Herb, REA is still OK
Missouri lost a treasure
this winter when Herbert Hubbard died after 98 years on this Earth.
Herb was my wife’s grandfather, and he
taught me much about life.
is sad not only because a well-loved member of my extended family is
gone, but because his stories reminded those who knew him what is really
important in life.
From a man who could
remember life without electricity, I learned how electric cooperatives
brought hope to the people who used their service, and the responsibility
that comes with being a co-op member.
He was one of the
last Missourians who could remember traveling by covered wagon. He
liked to tell about crossing the Missouri River near Lexington by ferry
because the Highway 13 bridge hadn’t been built. He had family
who lived adjacent to the Frank and Jesse James farm near Kearney.
They told him they remembered hearing, “You didn’t see
us” as they rode by on horses.
His family moved
from Ozark County in southern Missouri and settled in a town few remember,
Converse. Here he met his future wife, Elmo. They had their first date
when she was either 13 or 14, depending on who was telling the story.
Both, however, agreed it was love at first sight.
The Hubbards settled
on a farm that had been in Elmo’s family since 1858.
She was born in the old farmhouse in 1911. Herb farmed with horses
and sold chickens to buy his first car, a used Chevrolet.
years, Herb and Elmo witnessed many innovations, including the
tractor. But to them, the single most important advancement was the
coming of electricity.
the workload inside and outside. For them, it was wonderful to finally
have modern conveniences such as indoor toilets and running water.
Herbert often talked about what a wonderful luxury the refrigerator
Cooperative brought power to the couple’s
home in 1952. But like a lot of rural families in that era, they
had the old farmhouse wired well in advance of the REA-financed poles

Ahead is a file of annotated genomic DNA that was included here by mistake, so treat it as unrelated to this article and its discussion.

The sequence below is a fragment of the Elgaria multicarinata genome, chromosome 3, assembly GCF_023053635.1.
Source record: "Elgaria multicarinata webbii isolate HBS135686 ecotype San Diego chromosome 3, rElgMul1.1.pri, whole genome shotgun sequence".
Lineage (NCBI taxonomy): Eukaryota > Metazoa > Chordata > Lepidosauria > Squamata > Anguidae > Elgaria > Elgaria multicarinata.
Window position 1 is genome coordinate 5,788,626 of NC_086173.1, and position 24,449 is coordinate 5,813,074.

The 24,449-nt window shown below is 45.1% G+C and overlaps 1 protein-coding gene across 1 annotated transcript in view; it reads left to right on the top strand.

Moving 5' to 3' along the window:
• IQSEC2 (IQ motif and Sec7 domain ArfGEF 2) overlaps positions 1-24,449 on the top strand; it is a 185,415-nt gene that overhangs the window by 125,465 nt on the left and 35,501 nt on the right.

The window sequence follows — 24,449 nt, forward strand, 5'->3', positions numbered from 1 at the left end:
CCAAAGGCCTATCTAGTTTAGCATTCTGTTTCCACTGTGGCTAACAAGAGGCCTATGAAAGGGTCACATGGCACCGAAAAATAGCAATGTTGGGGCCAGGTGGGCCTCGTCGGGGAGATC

One story Herb liked
to relate was about cousin Martha from Wichita, who came to visit.
She brought with her a slide projector, intending to show slides of
her vacation. Herb let her set up her equipment before telling her
the outlet she plugged the projector into carried no current because
the co-op’s electricity
wasn’t to Converse yet.
Of all the wonderful
memories and words of wisdom he shared, what made the greatest impression
on me was his love for his electric co-op, which he affectionately
called the “REA.”
The Rural Electrification
Administration, or REA, was the government agency that loaned money
used to wire the countryside. While REA provided start-up capital,
it was the end users who made it happen. Those who lived
without electricity never forgot the hard work that made
it possible or the $5 membership fee they had to come up
with, which was a lot of money right after the Depression.
I called on Herb his first question was, “How are things at
the REA? Is REA still OK?” His interest was genuine.
Herb rarely missed an annual meeting. He understood membership
in the co-op carried responsibilities, such as voting
for the board, keeping up with the issues and, of course, paying
his bill on time.
My association with
Herb helped me appreciate what a wonderful idea the cooperative movement
was and how much REA changed rural life. He would ask me, “Is
REA going to give me a capital credit check at the
annual meeting?” From
this I saw first hand how important his cooperative
membership was to him. He knew he was not just a consumer but an owner
of the business and proud to be one. I personally took a lot of pride
in knowing he was glad I worked for the “REA.”
As we lose
more and more members of his generation, those of us who remain need
to pass along those stories of the days when the lights came on.
Many hurdles will face your cooperative in the future and your employees
will be challenged to continue to keep the lights on. I am confident
if Herb was able to continue asking me “Is the REA OK?,” I
would be able to say “You bet!”
Hart is executive vice president of the Association
of Missouri Electric Cooperatives.